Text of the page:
High-Impact Practices

This summer a team of Loyola’s faculty and administrators traveled to the 2017 AAC&U Summer Institute on High-Impact Practices and Student Success. Loyola was represented by:

Jim Dickinson, Ph.D., Assistant Vice President for Career Services

Brian Norman, Ph.D., Professor of English

Barnaby Nygren, Ph.D., Associate Professor of Fine Arts; Committee on the Assessment of Student Learning; Reimagining co-chair

Lisa Oberbroeckling, Ph.D., Associate Professor of Math; Dean of the Class of 2022; Interim Academic Co-Director of Messina

Marie Yeh, Ph.D., Assistant Professor of Marketing

The Institute featured 4 days of breakout sessions led by expert speakers and significant team time to explore a project of Loyola’s choosing. We arrived in Boston focused on answering the question “What would it mean to truly embed high-impact practices into the undergraduate experience at Loyola?”

High-impact practices (HIPs) are specific activities that have been linked with students’ ability to develop essential learning outcomes through their higher education experience. HIPs provide students with opportunities to apply their learning outside of the classroom, engage in communities of learning, and develop critical skills to serve them in their lives and careers. They have also been demonstrated to drive more equitable outcomes for diverse students and closely align with views on the value of liberal education. Structured first-year experiences, internships, and service learning are a few examples of these practices.

It quickly became clear to our team that Loyola is a place where HIPs are more woven into the student experience than at many other universities (see Figure 1). From the success of Messina to our active, structured service-learning programs and high percentage of students studying abroad and reporting internship activities, these practices are highly visible on campus.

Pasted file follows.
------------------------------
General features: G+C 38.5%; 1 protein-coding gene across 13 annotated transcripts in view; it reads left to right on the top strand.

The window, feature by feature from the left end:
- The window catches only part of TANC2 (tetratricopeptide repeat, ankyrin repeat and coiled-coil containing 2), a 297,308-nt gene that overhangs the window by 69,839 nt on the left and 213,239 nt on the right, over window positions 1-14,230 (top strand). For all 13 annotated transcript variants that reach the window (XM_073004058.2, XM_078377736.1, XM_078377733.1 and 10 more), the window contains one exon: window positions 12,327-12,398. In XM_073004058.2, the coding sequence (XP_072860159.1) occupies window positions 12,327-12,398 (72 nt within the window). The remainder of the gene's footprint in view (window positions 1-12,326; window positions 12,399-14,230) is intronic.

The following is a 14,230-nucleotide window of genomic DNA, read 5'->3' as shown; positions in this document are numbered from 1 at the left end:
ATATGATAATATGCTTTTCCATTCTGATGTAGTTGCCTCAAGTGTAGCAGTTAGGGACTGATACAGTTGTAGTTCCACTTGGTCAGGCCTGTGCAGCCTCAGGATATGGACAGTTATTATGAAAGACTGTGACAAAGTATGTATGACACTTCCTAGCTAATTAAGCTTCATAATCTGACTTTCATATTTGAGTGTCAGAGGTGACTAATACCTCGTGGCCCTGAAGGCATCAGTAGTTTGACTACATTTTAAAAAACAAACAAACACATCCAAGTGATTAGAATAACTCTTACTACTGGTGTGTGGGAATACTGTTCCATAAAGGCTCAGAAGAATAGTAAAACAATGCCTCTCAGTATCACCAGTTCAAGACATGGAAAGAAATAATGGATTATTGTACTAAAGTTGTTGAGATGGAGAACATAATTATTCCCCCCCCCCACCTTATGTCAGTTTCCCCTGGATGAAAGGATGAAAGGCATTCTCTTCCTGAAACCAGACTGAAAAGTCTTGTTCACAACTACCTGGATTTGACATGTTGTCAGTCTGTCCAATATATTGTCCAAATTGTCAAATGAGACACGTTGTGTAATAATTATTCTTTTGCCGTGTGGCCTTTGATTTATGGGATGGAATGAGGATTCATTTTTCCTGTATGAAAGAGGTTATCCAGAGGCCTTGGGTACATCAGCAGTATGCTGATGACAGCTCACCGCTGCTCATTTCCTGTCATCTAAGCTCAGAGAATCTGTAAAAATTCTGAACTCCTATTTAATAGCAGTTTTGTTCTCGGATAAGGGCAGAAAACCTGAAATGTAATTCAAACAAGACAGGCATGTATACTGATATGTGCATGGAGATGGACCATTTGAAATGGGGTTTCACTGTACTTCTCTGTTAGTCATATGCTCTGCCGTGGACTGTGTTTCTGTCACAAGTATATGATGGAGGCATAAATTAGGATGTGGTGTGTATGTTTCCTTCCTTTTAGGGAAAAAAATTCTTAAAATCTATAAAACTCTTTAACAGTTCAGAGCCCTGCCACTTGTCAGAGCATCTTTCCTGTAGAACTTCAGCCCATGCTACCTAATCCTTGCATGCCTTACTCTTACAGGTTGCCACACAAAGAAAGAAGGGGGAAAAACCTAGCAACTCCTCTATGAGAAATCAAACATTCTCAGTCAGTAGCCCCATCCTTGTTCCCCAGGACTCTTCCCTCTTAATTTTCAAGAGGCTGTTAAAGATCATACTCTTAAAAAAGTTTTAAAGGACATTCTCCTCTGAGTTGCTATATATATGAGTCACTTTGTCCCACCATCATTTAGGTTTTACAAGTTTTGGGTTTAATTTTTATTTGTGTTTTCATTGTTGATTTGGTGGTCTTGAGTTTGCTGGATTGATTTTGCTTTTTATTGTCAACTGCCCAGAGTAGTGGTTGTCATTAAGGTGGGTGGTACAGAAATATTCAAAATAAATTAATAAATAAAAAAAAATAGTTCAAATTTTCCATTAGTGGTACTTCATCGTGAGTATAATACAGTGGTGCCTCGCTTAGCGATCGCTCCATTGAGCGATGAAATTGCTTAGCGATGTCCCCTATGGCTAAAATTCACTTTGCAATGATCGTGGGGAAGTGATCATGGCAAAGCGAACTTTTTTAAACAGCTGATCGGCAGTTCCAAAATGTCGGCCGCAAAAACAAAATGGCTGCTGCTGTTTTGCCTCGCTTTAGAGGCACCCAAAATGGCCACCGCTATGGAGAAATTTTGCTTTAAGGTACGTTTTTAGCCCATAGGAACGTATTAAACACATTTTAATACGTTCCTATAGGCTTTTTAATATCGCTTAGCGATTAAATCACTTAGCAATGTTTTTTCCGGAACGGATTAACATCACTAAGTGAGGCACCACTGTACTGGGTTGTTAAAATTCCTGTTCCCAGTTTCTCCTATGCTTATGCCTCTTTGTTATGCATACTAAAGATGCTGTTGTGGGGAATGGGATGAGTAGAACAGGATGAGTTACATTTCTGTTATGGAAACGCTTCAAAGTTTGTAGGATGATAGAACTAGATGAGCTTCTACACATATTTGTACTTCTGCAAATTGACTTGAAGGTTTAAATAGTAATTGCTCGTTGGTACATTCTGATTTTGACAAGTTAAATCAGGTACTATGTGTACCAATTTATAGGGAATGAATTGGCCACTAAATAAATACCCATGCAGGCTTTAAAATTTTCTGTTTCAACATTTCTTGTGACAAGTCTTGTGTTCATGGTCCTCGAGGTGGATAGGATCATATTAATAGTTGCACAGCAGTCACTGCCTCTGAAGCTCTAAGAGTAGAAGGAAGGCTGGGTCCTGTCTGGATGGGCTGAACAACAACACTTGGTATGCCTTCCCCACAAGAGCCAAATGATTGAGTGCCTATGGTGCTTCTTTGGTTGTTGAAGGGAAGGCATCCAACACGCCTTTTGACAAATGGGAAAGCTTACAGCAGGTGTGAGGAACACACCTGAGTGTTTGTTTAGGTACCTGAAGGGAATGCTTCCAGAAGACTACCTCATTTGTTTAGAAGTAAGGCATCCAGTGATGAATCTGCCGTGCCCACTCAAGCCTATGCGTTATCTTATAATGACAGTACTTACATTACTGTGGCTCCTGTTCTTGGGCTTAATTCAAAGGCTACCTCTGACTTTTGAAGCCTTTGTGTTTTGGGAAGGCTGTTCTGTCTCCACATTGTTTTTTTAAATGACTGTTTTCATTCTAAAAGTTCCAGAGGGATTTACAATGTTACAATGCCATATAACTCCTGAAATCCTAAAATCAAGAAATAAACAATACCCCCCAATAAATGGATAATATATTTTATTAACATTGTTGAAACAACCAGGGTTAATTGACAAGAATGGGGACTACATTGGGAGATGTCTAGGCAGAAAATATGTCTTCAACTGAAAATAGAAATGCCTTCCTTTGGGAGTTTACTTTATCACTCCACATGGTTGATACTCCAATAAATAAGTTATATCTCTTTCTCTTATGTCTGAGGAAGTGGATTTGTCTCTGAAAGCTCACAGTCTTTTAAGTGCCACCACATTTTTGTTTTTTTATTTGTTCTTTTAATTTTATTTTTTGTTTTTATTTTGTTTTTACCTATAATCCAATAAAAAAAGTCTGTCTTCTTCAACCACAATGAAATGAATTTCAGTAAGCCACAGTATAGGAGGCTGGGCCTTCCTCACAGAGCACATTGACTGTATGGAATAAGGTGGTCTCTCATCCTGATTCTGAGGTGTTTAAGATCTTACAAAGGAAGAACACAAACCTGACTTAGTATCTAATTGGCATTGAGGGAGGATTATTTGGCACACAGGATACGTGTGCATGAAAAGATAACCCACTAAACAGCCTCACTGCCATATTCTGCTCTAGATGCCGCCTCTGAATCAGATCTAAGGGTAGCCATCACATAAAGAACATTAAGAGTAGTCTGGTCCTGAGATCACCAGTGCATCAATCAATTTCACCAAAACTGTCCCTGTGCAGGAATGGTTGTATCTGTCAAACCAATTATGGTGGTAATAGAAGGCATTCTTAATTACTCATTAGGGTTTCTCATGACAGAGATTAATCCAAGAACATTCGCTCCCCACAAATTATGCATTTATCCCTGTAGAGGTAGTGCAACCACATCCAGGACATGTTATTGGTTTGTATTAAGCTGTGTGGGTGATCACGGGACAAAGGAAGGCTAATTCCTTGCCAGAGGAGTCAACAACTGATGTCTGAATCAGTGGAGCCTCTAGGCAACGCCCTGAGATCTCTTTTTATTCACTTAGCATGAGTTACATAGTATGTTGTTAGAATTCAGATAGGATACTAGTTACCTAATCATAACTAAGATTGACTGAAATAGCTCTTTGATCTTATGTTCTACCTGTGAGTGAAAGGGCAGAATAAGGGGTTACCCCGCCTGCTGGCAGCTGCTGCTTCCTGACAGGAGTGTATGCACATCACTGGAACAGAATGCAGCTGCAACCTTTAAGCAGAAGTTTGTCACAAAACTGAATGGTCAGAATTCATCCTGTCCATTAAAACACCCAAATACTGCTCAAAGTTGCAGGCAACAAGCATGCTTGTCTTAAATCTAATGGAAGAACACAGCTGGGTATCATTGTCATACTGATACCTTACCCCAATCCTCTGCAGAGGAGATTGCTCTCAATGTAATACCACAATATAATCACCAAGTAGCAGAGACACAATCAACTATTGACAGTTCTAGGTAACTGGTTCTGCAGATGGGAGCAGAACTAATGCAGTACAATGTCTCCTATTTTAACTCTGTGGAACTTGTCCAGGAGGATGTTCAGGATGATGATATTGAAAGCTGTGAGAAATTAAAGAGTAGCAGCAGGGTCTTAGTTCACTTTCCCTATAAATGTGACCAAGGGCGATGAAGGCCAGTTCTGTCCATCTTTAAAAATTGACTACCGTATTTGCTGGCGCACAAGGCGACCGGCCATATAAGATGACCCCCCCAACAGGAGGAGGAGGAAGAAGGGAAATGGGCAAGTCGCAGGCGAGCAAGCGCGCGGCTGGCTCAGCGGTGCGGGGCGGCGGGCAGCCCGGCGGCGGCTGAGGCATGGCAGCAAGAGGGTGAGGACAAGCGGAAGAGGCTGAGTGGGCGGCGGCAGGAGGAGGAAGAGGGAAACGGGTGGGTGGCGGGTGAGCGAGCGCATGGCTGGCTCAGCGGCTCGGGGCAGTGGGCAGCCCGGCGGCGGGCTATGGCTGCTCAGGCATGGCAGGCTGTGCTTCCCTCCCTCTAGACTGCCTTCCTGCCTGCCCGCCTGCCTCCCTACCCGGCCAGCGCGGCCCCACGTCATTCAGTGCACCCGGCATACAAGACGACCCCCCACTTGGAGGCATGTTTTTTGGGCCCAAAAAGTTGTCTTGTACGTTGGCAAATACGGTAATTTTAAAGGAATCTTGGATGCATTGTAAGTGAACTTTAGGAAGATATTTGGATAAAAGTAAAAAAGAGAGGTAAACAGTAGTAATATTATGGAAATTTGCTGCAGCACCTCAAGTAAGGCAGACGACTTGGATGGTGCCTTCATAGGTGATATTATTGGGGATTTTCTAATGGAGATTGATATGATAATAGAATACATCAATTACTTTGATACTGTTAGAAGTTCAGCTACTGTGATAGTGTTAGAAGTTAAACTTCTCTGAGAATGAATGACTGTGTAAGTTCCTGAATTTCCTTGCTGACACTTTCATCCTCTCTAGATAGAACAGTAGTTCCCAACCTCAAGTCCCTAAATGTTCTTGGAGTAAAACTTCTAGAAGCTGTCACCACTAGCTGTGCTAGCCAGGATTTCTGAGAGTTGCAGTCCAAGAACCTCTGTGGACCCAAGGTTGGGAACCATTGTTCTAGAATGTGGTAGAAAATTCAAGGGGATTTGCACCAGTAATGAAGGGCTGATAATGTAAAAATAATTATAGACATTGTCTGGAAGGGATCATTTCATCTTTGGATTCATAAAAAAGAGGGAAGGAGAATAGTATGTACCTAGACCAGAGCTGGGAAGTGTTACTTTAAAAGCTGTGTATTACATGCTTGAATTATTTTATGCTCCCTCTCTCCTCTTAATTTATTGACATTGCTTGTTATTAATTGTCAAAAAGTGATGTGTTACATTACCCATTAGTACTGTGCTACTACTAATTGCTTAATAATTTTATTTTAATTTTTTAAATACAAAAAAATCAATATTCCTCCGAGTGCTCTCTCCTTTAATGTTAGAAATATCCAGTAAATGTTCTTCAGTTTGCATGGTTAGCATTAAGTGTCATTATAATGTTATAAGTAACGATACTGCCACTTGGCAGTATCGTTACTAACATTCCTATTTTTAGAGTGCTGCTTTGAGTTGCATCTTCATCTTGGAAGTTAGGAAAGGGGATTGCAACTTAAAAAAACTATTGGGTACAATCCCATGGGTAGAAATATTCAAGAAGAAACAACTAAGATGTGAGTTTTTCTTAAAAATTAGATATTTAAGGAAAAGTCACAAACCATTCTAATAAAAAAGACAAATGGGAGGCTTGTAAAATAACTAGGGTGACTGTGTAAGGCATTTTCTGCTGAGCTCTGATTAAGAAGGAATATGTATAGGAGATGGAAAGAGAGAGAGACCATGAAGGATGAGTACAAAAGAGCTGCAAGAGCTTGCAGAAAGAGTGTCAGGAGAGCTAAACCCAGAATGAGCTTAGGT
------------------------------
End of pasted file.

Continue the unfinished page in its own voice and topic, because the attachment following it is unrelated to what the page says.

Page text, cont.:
HIP Figure 1
Figure 1. A Sampling of Loyola’s Existing Implementation of High-Impact Practices

While some of our colleagues at the institute were focused on building initial plans to introduce HIPs at their institutions, our team concentrated on the ways we could better guide students to reflect on and integrate the transformative experiences and deep learning made possible through a Loyola education. Our attention quickly turned to the promise of a universal culminating senior experience that could act as a bookend to Messina.

Loyola’s first-year experience’s name references the mid-16th century beginning of Jesuit education on the island of Sicily. While the first year of college is seen as the beginning and senior year as the end, the latter can also be seen as a new beginning as our students prepare to go forth into the world (see Figure 2). Our team engaged in vigorous dialogue about the form which this culminating experience might take and how it could best help students make connections across their Loyola experience through integrated advising efforts (academic, career, student development, etc.) One way of facilitating these connections could be a series of what we coined “high-impact questions” that students and alumni would be exposed to throughout their time at Loyola and which would inform their development from freshman year to their lives after graduation. For example:

First year: What kind of difference do you hope to make in the world?

Senior year: How have your experiences at Loyola enabled you to make a difference in the world while you were here?

5 to 10 years out: What kind of difference have you made in the world through your life and career so far?

HIP Figure 2
Figure 2. Existing and Envisioned High-Impact Practices and the Loyola Experience

Our team is now excited to continue the dialogue we began in Boston with our peers at Loyola with a discussion of both the form of the experience and the “high-impact questions” that would shape it. Perhaps a senior culminating experience could include weekend retreats to help students tie together their learning from key projects throughout their academic experience. A capstone course, or a 1-credit Ignatian seminar course may allow for semester-long reflection. There are many options we could choose to pursue as a University. Regardless of format, our team returned to Baltimore this summer with excitement about the possibility of every Loyola senior graduating with a clear sense of how they would complete phrases like “I did…,” “I am…,” and “I will…”

We hope you share in that excitement and look forward to transforming knowledge and insights from the 2017 High-impact Practices Institute into powerful enhancements of our student experience.

~ Jim Dickinson, Ph.D., assistant vice president for career services

 

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